Context: Hyponatremia is common after acute subarachnoid hemorrhage (SAH) but the etiology is unclear and there is a paucity of prospective data in the field. The cause of hyponatremia is variously attributed to the syndrome of inappropriate antidiuresis (SIAD), acute glucocorticoid insufficiency, and the cerebral salt wasting syndrome (CSWS). Objective: The objective was to prospectively determine the etiology of hyponatremia after SAH using sequential clinical examination and biochemical measurement of plasma cortisol, arginine vasopressin (AVP), and brain natriuretic peptide (BNP). Design: This was a prospective cohort study. Setting: The setting was the National Neurosurgery Centre in a tertiary referral centre in Dublin, Ireland. Patients: One hundred patients with acute nontraumatic aneurysmal SAH were recruited on presentation. Interventions: Clinical examination and basic biochemical evaluation were performed daily. Plasma cortisol at 0900 hours, AVP, and BNP concentrations were measured on days 1, 2, 3, 4, 6, 8, 10, and 12 following SAH. Those with 0900 hours plasma cortisol <300 nmol/L were empirically treated with iv hydrocortisone. Main Outcome Measures: Plasma sodium concentration was recorded daily along with a variety of clinical and biochemical criteria. The cause of hyponatremia was determined clinically. Later measurement of plasma AVP and BNP concentrations enabled a firm biochemical diagnosis of the cause of hyponatremia to be made. Results: Forty-nine of 100 developed hyponatremia <135 mmol/L, including 14/100 <130 mmol/L. The cause of hyponatremia, and determined by both clinical examination and biochemical hormone measurement, was SIAD in 36/49 (71.4%), acute glucocorticoid insufficiency in 4/49 (8.2%), incorrect iv fluids in 5/49 (10.2%), and hypovolemia in 5/49 (10.2%). There were no cases of CSWS. Conclusions: The most common cause of hyponatremia after acute nontraumatic aneurysmal SAH is SIAD. Acute glucocorticoid insufficiency accounts for a small but significant number of cases. We found no cases of CSWS. Hyponatremia is the commonest electrolyte abnormality to occur after subarachnoid hemorrhage (SAH) (1). Our own data, derived from a large retrospective study, showed that 56% of patients admitted with SAH develop hyponatremia (2). Hospital admission was longer in patients who developed hyponatremia, which suggests that appropriate treatment of hyponatremia could reduce duration of admission, as well as diminish the likelihood of associated morbidity and mortality. The etiology of hyponatremia after SAH is diverse (1) and includes syndrome of inappropriate antidiuresis (SIAD), cerebral salt wasting, acute ACTH/glucocorticoid deficiency, excess iv fluids, and diuretic therapy, and appropriate therapy must be targeted to the correct etiology to restore eunatremia. However, there is considerable dispute as to which of these diverse etiologies most commonly cause hyponatremia after SAH. A number of small studies have suggested that cerebral salt wasting syndrome (CSWS) is the most common cause (3–6), due to the finding that plasma atrial natriuretic peptide (ANP) (3, 5) and brain natriuretic peptic (BNP) concentrations (7) both rise after SAH. However, these studies were all small and underpowered. In contrast, recent data have suggested that the presence of elevated plasma BNP concentrations could not be regarded as a reliable predictor of either blood volume status or the development of hyponatremia (8). Elevated plasma BNP concentrations may therefore not necessarily mediate the development of hyponatremia. Our own retrospective studies (2, 9) have failed to substantiate cerebral salt wasting as a cause for anything more than a minority of cases of hyponatremia after SAH and strongly support SIAD as the predominant cause of hyponatremia. Our findings are at variance with those derived from a recent retrospective study of similar size, where only 35.4% of severe hyponatremia (<130 mmol/L) was considered to be due to SIAD, with a substantial proportion, 22.9%, considered to be secondary to CSWS (10). However, the patient cohort had more severe SAH than in our study and only those patients with plasma Na <130 mmol/L were analyzed in detail. Most patients in this study also developed hyponatremia more than 7 days after SAH, which is later than the natural history of hyponatremia in our experience, such that the two largest studies to date are not comparable due to fundamental differences in cohort and methodology. One weakness of our own retrospective data is that the study analyzed a time period when data on ACTH/cortisol dynamics were not routine, and we were unable to comment therefore on how many patients with apparent SIAD had their electrolyte abnormalities as a manifestation of glucocorticoid deficiency. It is now apparent that acute ACTH deficiency is more common than previously recognized after neurosurgical insult (11), and data in patients who have sustained traumatic brain injury (TBI) have reported life-threatening hyponatremia (12) and hypotension requiring pressor support (13). Recent studies by Klose et al (14) and Parenti et al (15) found that between 7.1% and 12% were cortisol deficient immediately after SAH. Both of these studies were prospective but small, with analysis of cortisol dynamics taking place at a single time point after SAH. It has been shown that plasma cortisol levels fluctuate significantly after other intracerebral insults such as TBI (16), so transient cortisol deficiency may have been missed, leading to an underestimation of the true frequency of acute cortisol deficiency. It is likely that at least some of those who develop hyponatremia after SAH are suffering from acute ACTH deficiency due to pituitary injury. Given the conflicting and retrospective nature of the above data, we performed a prospective study of patients with SAH attending our unit. Our aims were as follows: 1.  To test whether our retrospective data showing SIAD is the commonest cause of hyponatremia (2) could be confirmed with prospective, sequential data analyzing the prevalence, incidence, and severity of hyponatremia after SAH. 2.  To determine the correct cause of hyponatremia after SAH, using prospective clinical data and sequential direct measurement of plasma arginine vasopressin (AVP) and plasma BNP after SAH. 3.  To prospectively determine the contribution of acute cortisol deficiency to the development of hyponatremia after SAH. Materials and Methods We recruited 100 patients on admission to our center with nontraumatic aneurysmal SAH. Our center is the national referral center for neurosurgical disease in Ireland, with a catchment area of 3.5 million people. Those patients aged less than 18, pregnant and lactating females, those hyponatremic on admission, those with a history of arteriovenous malformation, previous intracerebral insult or endocrinopathy, and those on corticosteroids were excluded. Aneurysmal SAH was confirmed by computed tomographic angiography or invasive angiography. Blood was drawn at 0900 hours on days 1 to 12 after SAH to measure serum sodium, urea, and creatinine levels. Urinary sodium was also measured daily. On days 1, 2, 3, 4, 6, 8, 10, and 12, plasma total cortisol at 0900 hours was measured. On the same days, samples were taken and stored for later measurement of AVP and BNP. Patients were also examined daily and fluid balance and other key clinical and radiological parameters such as Glasgow Coma Scale (GCS), mean arterial pressure, pressor requirements, sedation requirements, computed tomography results, and medications were recorded daily by a single researcher (M.J.H.). If the patient was transferred from another center, their clinical and laboratory findings from that center were recorded, including fluid balance, fluid prescriptions, serum sodium, urea, and creatinine. For logistical reasons, samples for measurement of plasma total cortisol, AVP, and BNP were only taken after patient transfer to our center. SIAD was defined by the well-established diagnostic criteria of Janicic and Verbalis (17). The patient was required to have euvolemic hyponatremia, with inappropriate urine concentration, low urine volume, and natriuresis, with the exclusion of hypocortisolemia and hypothyroidism. By contrast, CSWS was defined as hypovolemic hyponatremia with diuresis and natriuresis (18, 19). Fluid iv administration was considered incorrect where there was clinical evidence of fluid overload, or if hypotonic solution, such as dextrose, 0.45% NaCl, or compound sodium lactate solution, had caused hyponatremia. The parameters used for the differential diagnosis of hyponatremia are shown in Supplemental Tables 1 and 2, published on The Endocrine Society's Journals Online web site at http://jcem.endojournals.org. If plasma sodium was abnormally high, urine osmolality was measured. Cranial diabetes insipidus (CDI) was diagnosed using the Seckl and Dunger criteria (20) and treated with oral or subcutaneous desmopressin, in line with local protocols. Those diagnosed with CDI were initially treated with as-needed doses of desmopressin due to the often transient nature of CDI in these patients. Those with persistent CDI were maintained on oral desmopressin after discharge. We thought that it would be ethically inappropriate not to treat patients with acute hypocortisolemia with steroids. Therefore, patients with 0900 hours plasma cortisol less than 300 nmol/L were empirically treated with hydrocortisone 50 mg iv four times daily. If a patient that we had started on hydrocortisone needed to have their plasma cortisol measured as part of the study protocol, their hydrocortisone was held for two doses preceding the blood draw, meaning that they would not have received any hydrocortisone for 15 hours preceding venesection (21). Patients who were commenced on hydrocortisone whose plasma cortisol did not recover to >300 nmol/L before discharge remained on hydrocortisone after discharge, at an oral maintenance dose of 10 mg twice daily, until dynamic testing. Ethics The study was approved by the ethics section of Beaumont Hospital Medical Research Committee. The purpose of the study was explained carefully to patients and relatives, who were provided with written information on the background to the study. Due to the severity of most patients' illnesses, written consent was usually given by the next of kin. Analytical methods Plasma cortisol was measured using a chemiluminescent immunoassay with the Beckman Coulter Unicell DXI 800 with intra-assay coefficients of variation (CV) of 8.3%, 5%, and 4.6% at plasma cortisol concentrations of 76, 438, and 865 nmol/L, respectively. Plasma AVP was measured using a two-step RIA as previously described (22). Intra-assay CV was 12%, 16%, and 16% at plasma AVP concentrations of 3.82 pmol/L, 8.78 pmol/L, and 27.02 pmol/L, respectively. Interassay CV was 8.7% and 10.1% at plasma AVP concentrations of 2.37 pmol/L and 4.93 pmol/L, respectively. Plasma BNP was measured using a two-site immunoenzymatic sandwich assay. Intra-assay CV was 2.9%, 2.3%, and 1.9% at plasma BNP concentrations of 79.5 pg/mL, 384.7 pg/mL, and 1975.8 pg/mL, respectively. Interassay CV was not available for this methodology. Statistical analysis Statistical analysis was performed using GraphPad Prism 5 statistical software (Graphpad Software). Data are nonparametric and expressed as median (range) unless otherwise stated. Continuous variables were compared using the Mann-Whitney test. Categorical variables were analyzed using the χ2 test. Results One hundred patients (61% female) with nontraumatic aneurysmal SAH were recruited. The median age was 53 years (range 16–82). Seventy-two percent were transferred to our center from other hospitals, all within 3 days of SAH. The spectrum of SAH was mild to moderate, with a median Hunt and Hess scale (23) of 2/5 and a median Fisher grade (24) of 3/4. Acute mortality, occurring in the first 2 weeks after SAH, was 11%. Overall median length of stay was 15.5 days (range 5–232 days). The policy of the neurosurgical unit is to use early iv isotonic saline to prevent cerebral vasopspasm. Most patients were maintained on iv 0.9% sodium chloride for the early part of their admission, at a rate of 125–250 mL/h. No patient received hypertonic saline. Eleven patients received compound sodium lactate or 0.45% saline. Incidence and time course of hyponatremia Forty-nine of 100 patients developed hyponatremia (plasma sodium <135 mmol/L), including 14 who developed clinically significantly hyponatremia (plasma sodium <130 mmol/L). Of the hyponatremic patients, 36/49 (73.4%) developed hyponatremia between days 1 and 3 post SAH, 6/49 (12.2%) developed hyponatremia between 4 and 7 days after SAH, and 7/49 (14.3%) developed hyponatremia more than 7 days after SAH. The median duration of hyponatremia was 3 days (range 1 to 10 days) and was transient in all cases, with resolution of hyponatremia during hospital admission. Of the patients who developed hyponatremia, 45/49 (91.8%) were treated with either operative clipping, endovascular coiling, or both. Twenty-one of 49 (42.9%) developed hyponatremia at a median time of 3 days after intervention (range 1–9 days). Eight of 21 (38.1%) developed hyponatremia more than 3 days after their intervention. There was no correlation between the severity of SAH, measured by either Hunt and Hess scale or Fisher grade, and the development of hyponatremia (P = .86 and .36, respectively). There was no significant difference in length of stay between those who developed hyponatremia (median 17 days, range 6–232) and those who did not (median 13 days, range 5–62) (P = .15 between groups). Effect of position and treatment of aneurysm on hyponatremia Fifty-seven percent of patients had an anterior circulation aneurysm; 24% had a posterior circulation aneurysm, and 6% had both. Thirteen percent had aneurysms in other locations. There was no difference in the incidence of hyponatremia according to defined anatomical territory. There was no significant difference in the incidence of hyponatremia between those patients who had an intervention and those who did not (44/83 vs 5/17, P = .11). There was also no difference in the incidence of hyponatremia between those patients who had craniotomy and clipping performed and those who had endovascular coiling performed (7/16 vs 34/63, P = .23). Causes of hyponatremia Using the clinical assessment protocols described above, 35/49 (71.4%) hyponatremic patients were found to have SIAD; 5/49 (10.2%) were found to have hyponatremia from incorrect or injudicious iv fluids (ie, the administration of 0.45% saline), 5/49 (10.2%) were found to have hyponatremia from volume depletion, and 4/49 (8.2%) were found to have hyponatremia from acute cortisol deficiency, which resolved after administration of parenteral hydrocortisone. All patients had normal thyroid function tests. Patients with hyponatremia due to SIAD were generally in positive fluid balance (Figure 1, A and B). None were hypotensive and there was no significant difference between mean arterial pressure in those with SIAD and eunatremic patients. Median 0900 hours plasma cortisol in patients with SIAD was 607 nmol/L (range 310–1513 nmol/L). In each patient who developed hyponatremia, AVP was significantly higher before and during the episode of hyponatremia compared with AVP levels measured once the hyponatremia had resolved (P = .03) (Figure 2). There was no difference in BNP when levels were compared before, during, and after the episode of hyponatremia (P = .37). Patients with SIAD had loss of the osmotic link between plasma sodium and AVP release (R = −0.02, P = .92), whereas those with normal sodium levels maintained this physiological association (R = .51, P = .04) (Figure 3). Figure 3. Open in new tabDownload slide Relationship between plasma sodium and AVP secretion. The association between plasma sodium and AVP release is maintained in those patients with normonatremia (R = 0.51, P = .04), but lost in those with SIAD (R = −0.02, P = .93). Figure 3. Open in new tabDownload slide Relationship between plasma sodium and AVP secretion. The association between plasma sodium and AVP release is maintained in those patients with normonatremia (R = 0.51, P = .04), but lost in those with SIAD (R = −0.02, P = .93). Figure 2. Open in new tabDownload slide Comparison of AVP levels before development of hyponatremia, during hyponatremic episode, and after resolution of hyponatremia, in patients with SIAD. AVP levels are significantly higher before and during episode of hyponatremia when compared with after resolution of hyponatremia (P = .03). Figure 2. Open in new tabDownload slide Comparison of AVP levels before development of hyponatremia, during hyponatremic episode, and after resolution of hyponatremia, in patients with SIAD. AVP levels are significantly higher before and during episode of hyponatremia when compared with after resolution of hyponatremia (P = .03). Figure 1. Open in new tabDownload slide (A) Fluid balance in patients with SIAD. points, median; bars, range; Day, day post-SAH. (B) Fluid balance in all patients. points, median; Day, day post-SAH. Figure 1. Open in new tabDownload slide (A) Fluid balance in patients with SIAD. points, median; bars, range; Day, day post-SAH. (B) Fluid balance in all patients. points, median; Day, day post-SAH. Overall, 14 patients developed acute cortisol deficiency, at a median of day 4 (range 2–6 days). Nine of 14 patients developed acute cortisol deficiency without hyponatremia, with a median cortisol nadir of 130 nmol/L (range 83–225 nmol/L). Four of 14 developed acute cortisol deficiency causing hyponatremia, with a median nadir cortisol of 141 nmol/L (range 57–251 nmol/L). All four were treated with iv hydrocortisone as per protocol, with rapid normalization of plasma sodium. The final patient had a transient drop in plasma cortisol to 93 nmol/L, which recovered within 2 days; after normalization of cortisol, the patient then developed hyponatremia, which was thought to be due to SIAD rather than cortisol deficiency. None of the 14 hypocortisolemic patients developed hypoglycemia or hypotension. Cortisol deficiency did not resolve in 6/14, which necessitated hydrocortisone treatment after discharge. Five patients developed hyponatremia due to the use of incorrect, hypotonic iv fluids, such as compound sodium lactate or 0.45% sodium chloride. These patients were clinically euvolemic and generally had low AVP levels (Figure 4); none were fluid overloaded. Hyponatremia in this group uniformly resolved with alteration of the patients' iv fluid prescriptions. Five patients developed hyponatremia due to inadequate fluid replacement, resulting in hypovolemia. All five patients had low urine output (<1.5 L/24 h) rather than the diuresis and natriuresis typical of CSWS. There were no cases of hypovolemia due to diuretics. All cases of hypovolemic hyponatremia resolved with appropriate fluid repletion. Figure 4. Open in new tabDownload slide Comparison of AVP levels between different patient groups. Each point represents an individual AVP measurement. *, P = .01; ***, P < .0001. Figure 4. Open in new tabDownload slide Comparison of AVP levels between different patient groups. Each point represents an individual AVP measurement. *, P = .01; ***, P < .0001. Plasma AVP concentrations were higher in SIAD than in any other hyponatremic group (Figure 4). In contrast, there was no difference in plasma BNP concentrations between any hyponatremic group (Figure 5) and no difference between plasma BNP concentrations in the eunatremic and hyponatremic groups. Figure 5. Open in new tabDownload slide Comparison of BNP levels between different patient groups. Each point represents an individual BNP measurement. All comparisons between groups were nonsignificant (P > .05). Figure 5. Open in new tabDownload slide Comparison of BNP levels between different patient groups. Each point represents an individual BNP measurement. All comparisons between groups were nonsignificant (P > .05). Discussion In this article, which documents a prospective biochemical and clinical examination of a large cohort of SAH patients, by a single experienced observer, we have confirmed the findings from our retrospective study. Hyponatremia occurred in 50% of SAH patients, and the commonest cause of hyponatremia was SIAD. In addition, we have shown that 14% of SAH patients develop acute ACTH deficiency and that some of these patients develop steroid-remedial hyponatremia. Finally, we were unable to demonstrate any case of hyponatremia that fitted clinical criteria for the diagnosis of cerebral salt wasting; the pattern of changes in plasma AVP and BNP concentrations was typical of SIAD. Incidence of hyponatremia Our results correspond with previous retrospective data from our group (2) and others (10), indicating that hyponatremia occurs in approximately half of all patients after nontraumatic aneurysmal SAH, usually occurring in the first 3 days after SAH. Most hyponatremic patients maintained their plasma sodium above 130 mmol/L for the duration of their inpatient stay, but in our cohort 14% developed clinically significant hyponatremia. The clinical or radiological severity of SAH was less in this study than in our retrospective study, due to a change in referral patterns, and the lower proportion of patients with severe hyponatremia in this study, compared with the retrospective study, may reflect the milder spectrum of disease. Causation of hyponatremia Our data demonstrate that most cases of hyponatremia after SAH are due to SIAD. We diagnosed 71.4% of our hyponatremic cohort with SIAD based on well-defined clinical diagnostic criteria (Supplemental Tables 1 and 2). Plasma AVP and BNP were not available (although cortisol levels were) until after study completion, when the batched plasma samples were assayed as a cohort. This was a conscious decision, as we wanted our approach to be clinically relevant to practicing clinicians, and so clinical definitions were used to define SIAD and CSWS. Very few patients had central venous pressure evaluation, such that assessment of patients' volume status was primarily based on clinical judgment by clinicians experienced in evaluating hyponatremia. Although it can be difficult to evaluate volume status clinically, particularly when endeavoring to separate mild hypovolemia from eunatremia, cerebral salt wasting is usually characterized by profound natriuresis, diuresis, and marked volume depletion. However, the subsequent analysis of stored plasma verified the accuracy of clinical diagnostic criteria. In the group determined on clinical grounds to have SIAD, plasma AVP concentrations rose before development of hyponatremia, remained elevated during hyponatremia, and fell after recovery from hyponatremia. Moreover, urine volumes fell as plasma AVP concentrations rose in this group. This qualitative pattern strongly suggests a primary causative role for AVP in the development of hyponatremia and supports the diagnosis of SIAD. In contrast, plasma AVP levels remained unchanged throughout the development and progression of hyponatremia in patients whose hyponatremia developed due to a cause other than SIAD. SIAD in this patient cohort was managed expectantly; the vaptan class of aquaretic agents was not available during the timeline of this study and neurosurgical practice, to prevent cerebral vasospasm, dictated that fluid restriction was generally only possible to a minimum of 2.5 to 3 L per day. Despite the absence of active management of hyponatremia in the SIAD group, our data concurred with that of previous studies, which reported that hyponatremia due to SIAD is transient after SAH (2, 10). As expected from published data on the pathophysiology of SIAD, the relationship between plasma AVP concentrations and plasma osmolality was lost in patients with SIAD (25, 26), whereas the well-published linear relationship between these parameters was preserved in eunatremic patients (25, 27) (Figure 3). Our clinical identification of patients who had dilutional hyponatremia due to incorrect iv fluids was verified by the subsequent plasma AVP measurements, which were mostly suppressed. Plasma AVP concentrations were also higher in the SIAD group than in the ACTH-deficient group and the volume-depleted group (Figure 4). No previous studies have sequentially measured plasma AVP concentrations and correlated them to the development of hyponatremia. Our AVP data verified the accuracy of a clinical approach to the differential diagnosis of hyponatremia developing after SAH, with maintenance of the relationship between plasma AVP and plasma osmolality in eunatremic patients, elevated plasma AVP concentrations, which preceded hyponatremia, in the SIAD group, and suppression of plasma AVP in the fluid-overloaded group. The only finding that is not consistent is that of reduced AVP levels in the volume depleted group. However, none of this group, which was clinically thought to be hypovolemic, was severely hypotensive, which may somewhat explain this observation. It is also possible that some of these patients were misclassified and were actually suffering from SIAD. Only a minority of patients was found to be volume depleted, and none of these patients had convincing evidence of a profound diuresis or natriuresis, which could have been attributed to cerebral salt wasting. Although in the hypovolemic group we did demonstrate a sequential rise in plasma BNP concentrations after SAH, plasma BNP concentrations rose in all groups irrespective of etiology, and rose also in the eunatremic cohort, with no significant difference in BNP levels between any group (Figure 5). As a result, we could not find a consistent role for BNP in the development of hyponatremia after SAH. Our interpretation is that although we have verified the findings of a number of groups by showing that plasma BNP concentrations increase after SAH (28, 29), this rise seems to be universal, unrelated to the subsequent development of hyponatremia, and of no causal significance in terms of development of hyponatremia. We therefore cannot support the contention that cerebral salt wasting contributes significantly to hyponatremia after SAH. We do not contend the existence of cerebral salt wasting, as some authorities do (3–6). We have previously published data from a single patient who demonstrated a marked rise in both plasma ANP and plasma BNP concentrations in the early phase after SAH, with the subsequent development of profound natriuresis, diuresis, blood volume contraction, and hypovolemic hyponatremia (1); plasma AVP concentrations only rose in response to hypovolemia in this patient. We were unable to reproduce this hormonal or hemodynamic sequence of events in any patient in this study. The overwhelmingly predominant sequence was a rise in plasma AVP concentration, with a subsequent euvolemic hyponatremia, typical of SIAD. Previous, smaller studies have shown that the natriuretic peptides rise in acute SAH, which appears to be independent of SAH severity or catecholamine levels (29). Both human (3–5, 7, 8, 30–33) and animal (34) studies have suggested a role for BNP in the development of cerebral vasospasm and possibly CSWS with consequent hyponatremia. However, the human studies were small in size, did not measure plasma sodium and BNP sequentially (4, 30, 31), or only selected the subgroup that developed hypovolemic hyponatremia for analysis (8). In those studies that did examine plasma sodium, AVP, and BNP sequentially, both appeared to rise, with the rise in AVP lasting only a few days immediately after SAH and the rise in BNP being more sustained. Given that most patients in our study developed hyponatremia in the first 3 days after SAH, we would argue that an early AVP peak with the development of hyponatremia is suggestive of SIAD rather than BNP-related CSWS. It should also be stated that many earlier studies were underpowered and contained patients with much more severe SAH than our cohort. Interestingly, recent animal studies of SAH in rats have cast doubt on the putative causative role of ANP and BNP in CSWS (34). Prevalence of acute ACTH/cortisol deficiency post-SAH There is good evidence that acute cortisol deficiency occurs in at least 15% to 20% of patients with moderate/severe TBI (11) causing hyponatremia (12) and hypotension requiring pressor support (13). The evidence for acute hypocortisolemia after SAH is less robust (14, 15), with published data showing conflicting results. Parenti et al (15) showed that 7% of patients had subnormal plasma cortisol concentrations during SAH and Klose et al (14) found that 3/26 (11.5%) had 0900 hour plasma cortisol <276 nmol/L, at a median of 7 days after SAH (14). These studies did not present data on hyponatremia resulting from cortisol deficiency. Our data show a comparable rate of acute hypocortisolemia but also report the causative relationship between acute hypocortisolemia and hyponatremia. The plasma cortisol concentration that we defined as a normal cutoff was based on our previous data in acutely unwell patients after vascular surgery, whereby 0900 hours plasma cortisol concentrations were >300 nmol/L at all times during their admission. This is very comparable to the cutoff defined by Klose's group (14). Plasma total cortisol is a good surrogate marker of plasma-free cortisol level in neurosurgical patients (16), and as all of our cohort had serum albumin >30 g/L during their hospital admission, we felt confident that 0900 hour plasma cortisol concentrations <300 nmol/L represented inappropriate hypocortisolemia after SAH. Four patients presented with biochemical findings typical of SIAD, together with inappropriately low plasma cortisol concentrations for an acutely unwell patient. Treatment with iv hydrocortisone rapidly returned plasma sodium concentration to normal. This was suggestive of a causal relationship between cortisol deficiency and hyponatremia, although we cannot be absolutely certain in the absence of a control group of untreated patients that the return to eunatremia would have occurred anyway. However, in the clinical context of an unwell patient, clinical ethics dictated that we should intervene. Of those patients who presented biochemically as SIAD, 10% had acute ACTH/cortisol deficiency. Interestingly, most patients who developed acute hypocortisolemia did not develop hyponatremia, so hyponatremia was not a sensitive marker for the identification of acute ACTH deficiency. Our data do raise questions about the consideration of acute cortisol deficiency as a consequence of SAH. In conclusion, hyponatremia is common after acute nontraumatic aneursymal SAH and is predominantly due to SIAD as determined by both prospective clinical assessment and sequential measurement of AVP and BNP levels. 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Journal of Clinical Endocrinology and MetabolismOxford University Press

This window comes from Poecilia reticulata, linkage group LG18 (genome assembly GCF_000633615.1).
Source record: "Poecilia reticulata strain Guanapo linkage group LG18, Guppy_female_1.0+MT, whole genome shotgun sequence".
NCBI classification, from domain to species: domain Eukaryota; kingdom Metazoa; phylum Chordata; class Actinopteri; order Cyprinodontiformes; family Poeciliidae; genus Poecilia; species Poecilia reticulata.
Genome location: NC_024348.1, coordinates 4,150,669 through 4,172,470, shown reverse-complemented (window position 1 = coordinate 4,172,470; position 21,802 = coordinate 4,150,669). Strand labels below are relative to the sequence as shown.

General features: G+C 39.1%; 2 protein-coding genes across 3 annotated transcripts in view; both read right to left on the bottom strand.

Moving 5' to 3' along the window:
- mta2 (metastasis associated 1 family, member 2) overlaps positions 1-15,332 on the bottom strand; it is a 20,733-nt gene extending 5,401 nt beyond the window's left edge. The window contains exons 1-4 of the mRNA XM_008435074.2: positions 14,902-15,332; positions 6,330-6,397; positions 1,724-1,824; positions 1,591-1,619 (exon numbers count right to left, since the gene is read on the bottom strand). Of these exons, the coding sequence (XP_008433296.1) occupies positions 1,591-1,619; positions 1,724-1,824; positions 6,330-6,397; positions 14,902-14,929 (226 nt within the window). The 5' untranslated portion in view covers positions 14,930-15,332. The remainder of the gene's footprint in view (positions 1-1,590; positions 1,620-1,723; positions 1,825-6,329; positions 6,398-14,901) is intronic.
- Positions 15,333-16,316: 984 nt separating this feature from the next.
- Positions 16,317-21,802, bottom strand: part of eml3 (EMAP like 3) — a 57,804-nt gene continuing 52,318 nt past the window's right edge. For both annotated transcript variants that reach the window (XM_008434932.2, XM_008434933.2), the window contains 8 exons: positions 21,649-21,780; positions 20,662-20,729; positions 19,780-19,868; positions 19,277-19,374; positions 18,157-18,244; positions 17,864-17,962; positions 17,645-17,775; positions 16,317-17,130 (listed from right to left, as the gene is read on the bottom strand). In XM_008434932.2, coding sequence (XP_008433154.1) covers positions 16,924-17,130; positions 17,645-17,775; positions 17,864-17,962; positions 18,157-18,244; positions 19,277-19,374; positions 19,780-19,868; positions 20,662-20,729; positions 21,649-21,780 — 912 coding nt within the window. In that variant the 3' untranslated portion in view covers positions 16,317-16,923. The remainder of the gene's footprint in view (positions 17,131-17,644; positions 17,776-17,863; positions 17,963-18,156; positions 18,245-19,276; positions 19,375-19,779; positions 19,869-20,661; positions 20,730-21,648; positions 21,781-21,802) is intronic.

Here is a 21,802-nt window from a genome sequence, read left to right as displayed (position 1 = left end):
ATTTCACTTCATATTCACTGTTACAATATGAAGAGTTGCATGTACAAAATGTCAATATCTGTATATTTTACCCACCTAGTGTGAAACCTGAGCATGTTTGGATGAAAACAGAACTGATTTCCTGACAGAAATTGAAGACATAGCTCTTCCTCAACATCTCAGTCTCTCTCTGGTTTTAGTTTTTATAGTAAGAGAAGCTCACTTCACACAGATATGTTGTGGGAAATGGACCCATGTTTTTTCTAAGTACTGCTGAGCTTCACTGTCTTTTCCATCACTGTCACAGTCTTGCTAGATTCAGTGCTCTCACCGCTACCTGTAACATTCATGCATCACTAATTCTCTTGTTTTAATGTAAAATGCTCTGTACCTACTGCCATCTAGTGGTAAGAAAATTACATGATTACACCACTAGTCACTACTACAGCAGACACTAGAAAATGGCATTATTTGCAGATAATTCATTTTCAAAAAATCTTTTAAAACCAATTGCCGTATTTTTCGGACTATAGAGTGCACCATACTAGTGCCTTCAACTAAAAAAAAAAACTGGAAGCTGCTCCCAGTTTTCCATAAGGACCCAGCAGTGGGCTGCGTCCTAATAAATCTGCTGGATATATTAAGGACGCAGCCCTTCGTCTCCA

Published: Jan 1, 2014